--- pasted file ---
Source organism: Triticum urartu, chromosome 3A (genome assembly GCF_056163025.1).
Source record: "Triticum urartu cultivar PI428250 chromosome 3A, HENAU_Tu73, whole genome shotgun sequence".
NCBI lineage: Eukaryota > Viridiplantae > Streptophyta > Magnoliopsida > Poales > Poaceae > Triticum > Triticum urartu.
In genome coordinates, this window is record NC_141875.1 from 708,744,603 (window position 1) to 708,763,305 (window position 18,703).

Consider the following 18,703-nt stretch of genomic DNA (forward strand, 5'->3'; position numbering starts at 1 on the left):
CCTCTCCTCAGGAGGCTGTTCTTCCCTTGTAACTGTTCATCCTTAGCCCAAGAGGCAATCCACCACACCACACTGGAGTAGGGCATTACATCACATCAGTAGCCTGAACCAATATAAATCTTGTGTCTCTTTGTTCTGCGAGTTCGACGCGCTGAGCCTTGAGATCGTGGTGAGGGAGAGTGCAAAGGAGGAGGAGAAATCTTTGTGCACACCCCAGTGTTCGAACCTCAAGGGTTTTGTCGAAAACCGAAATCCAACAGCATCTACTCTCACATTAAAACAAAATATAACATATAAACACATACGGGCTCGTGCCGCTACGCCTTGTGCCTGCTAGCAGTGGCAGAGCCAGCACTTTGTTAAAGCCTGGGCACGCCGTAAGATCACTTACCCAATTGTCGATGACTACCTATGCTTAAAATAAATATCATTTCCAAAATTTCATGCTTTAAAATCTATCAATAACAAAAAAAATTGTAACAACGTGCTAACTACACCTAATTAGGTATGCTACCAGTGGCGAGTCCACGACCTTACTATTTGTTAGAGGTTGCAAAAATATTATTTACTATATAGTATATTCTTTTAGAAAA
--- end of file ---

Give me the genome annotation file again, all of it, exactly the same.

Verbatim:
Source organism: Triticum urartu, chromosome 3A (genome assembly GCF_056163025.1).
Source record: "Triticum urartu cultivar PI428250 chromosome 3A, HENAU_Tu73, whole genome shotgun sequence".
NCBI lineage: Eukaryota > Viridiplantae > Streptophyta > Magnoliopsida > Poales > Poaceae > Triticum > Triticum urartu.
In genome coordinates, this window is record NC_141875.1 from 708,744,603 (window position 1) to 708,763,305 (window position 18,703).

Consider the following 18,703-nt stretch of genomic DNA (forward strand, 5'->3'; position numbering starts at 1 on the left):
CCTCTCCTCAGGAGGCTGTTCTTCCCTTGTAACTGTTCATCCTTAGCCCAAGAGGCAATCCACCACACCACACTGGAGTAGGGCATTACATCACATCAGTAGCCTGAACCAATATAAATCTTGTGTCTCTTTGTTCTGCGAGTTCGACGCGCTGAGCCTTGAGATCGTGGTGAGGGAGAGTGCAAAGGAGGAGGAGAAATCTTTGTGCACACCCCAGTGTTCGAACCTCAAGGGTTTTGTCGAAAACCGAAATCCAACAGCATCTACTCTCACATTAAAACAAAATATAACATATAAACACATACGGGCTCGTGCCGCTACGCCTTGTGCCTGCTAGCAGTGGCAGAGCCAGCACTTTGTTAAAGCCTGGGCACGCCGTAAGATCACTTACCCAATTGTCGATGACTACCTATGCTTAAAATAAATATCATTTCCAAAATTTCATGCTTTAAAATCTATCAATAACAAAAAAAATTGTAACAACGTGCTAACTACACCTAATTAGGTATGCTACCAGTGGCGAGTCCACGACCTTACTATTTGTTAGAGGTTGCAAAAATATTATTTACTATATAGTATATTCTTTTAGAAAA